Pedestrian accidents are known for their devastating potential to cause significant harm. Pedestrians do not have armor, and they often experience catastrophic or even fatal injuries when they are involved in traffic collisions involving motor vehicles. Fortunately, personal injury law allows pedestrians who have been hurt by the negligence of others to recover financial compensation for their damages from the at fault party. But what happens when a pedestrian is at fault for causing the crash?
While we have long heard “pedestrians always have the right of way,” in driving safety classes, it is important to remember that pedestrians, just like any other person on the road, can be at fault for causing an accident. When it comes to pedestrian accidents, pedestrians can cause or contribute to a crash in a number of ways, including:
- Violating traffic laws
- Disobeying walk signals
- Crossing the street outside of a crosswalk
- Darting into traffic
Most pedestrian accidents are caused by driver negligence, such as drunk driving, distracted driving, and disobeying traffic laws, but that does not mean all. Pedestrians can very well cause an accident entirely or play a role in contributing to a crash. Texas law outlines what happens in both of these situations.
Depending on the individual facts of a case, pedestrians who are at fault for causing an accident may still be eligible to recover at least some portion of their damages from the other at fault party. This is because Texas uses what is known as the modified comparative negligence rule. This rule is a formula used in the allocation of fault in personal injury cases where both a plaintiff and a defendant played at least some part in contributing to a crash. It works as follows:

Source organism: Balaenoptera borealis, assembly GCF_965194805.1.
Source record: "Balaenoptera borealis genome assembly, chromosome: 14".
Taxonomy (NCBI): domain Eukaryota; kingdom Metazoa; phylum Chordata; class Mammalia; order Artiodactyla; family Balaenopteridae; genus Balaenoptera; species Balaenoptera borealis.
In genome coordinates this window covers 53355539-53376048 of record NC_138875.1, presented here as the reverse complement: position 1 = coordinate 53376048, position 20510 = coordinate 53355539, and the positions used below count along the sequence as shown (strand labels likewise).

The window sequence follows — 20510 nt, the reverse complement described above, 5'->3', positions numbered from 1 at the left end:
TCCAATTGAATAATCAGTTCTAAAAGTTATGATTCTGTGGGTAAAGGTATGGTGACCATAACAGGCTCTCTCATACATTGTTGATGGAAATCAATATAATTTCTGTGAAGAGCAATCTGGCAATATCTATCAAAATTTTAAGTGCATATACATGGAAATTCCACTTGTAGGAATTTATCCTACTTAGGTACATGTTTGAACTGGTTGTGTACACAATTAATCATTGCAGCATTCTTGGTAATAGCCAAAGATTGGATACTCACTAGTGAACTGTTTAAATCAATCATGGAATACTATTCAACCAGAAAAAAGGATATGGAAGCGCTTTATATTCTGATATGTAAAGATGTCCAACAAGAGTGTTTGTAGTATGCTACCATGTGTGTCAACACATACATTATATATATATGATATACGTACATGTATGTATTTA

- Percentage of fault – When both a pedestrian and a driver contribute to a crash, the modified comparative negligence rule calls for a percentage of fault to be allocated to both parties. For example, a pedestrian who crossed the street outside of a crosswalk is partly to blame for a crash. However, the driver involved was texting at the time, and should have avoided the accident if not for their negligence. In this situation, fault would be assigned to both parties.
- Reduced damages – The percentage of fault assigned to each party will dictate how much compensation a victim is eligible to receive, as their damages will be reduced by their percentage of fault. For instance, a pedestrian with $100,000 in damages is found to be 20% at fault, while the driver is 80% at fault. This means the pedestrian would only be able to recover $80,000, which is the full amount of their damages reduced by 20%.
- 51 / 50 rule – Under modified comparative negligence, pedestrians will not be able to recover if they are more at fault for causing an accident than the other party. If a pedestrian is 51% or more at fault for causing a crash, they will be unable to recover any compensation.
Injured pedestrians depend on securing full and fair compensation to cover their medical care, lost earnings, pain and suffering, and future needs, all of which can be substantial when injuries are severe. However, if they played any role in causing or contributing to a crash, their ability to recover what they truly need can be diminished or barred altogether. Insurance companies will often work aggressively to assign fault to victims when possible, as it means they pay out less, if anything at all.
By working with Stern Law Group, you can gain the help of Houston car accident attorneys who have helped recover hundreds of millions of dollars in verdict and settlements for injured clients. We know that insurance companies may try to assign victims blame, which is why we work aggressively to conduct thorough investigations and help our clients pursue the maximum compensation possible.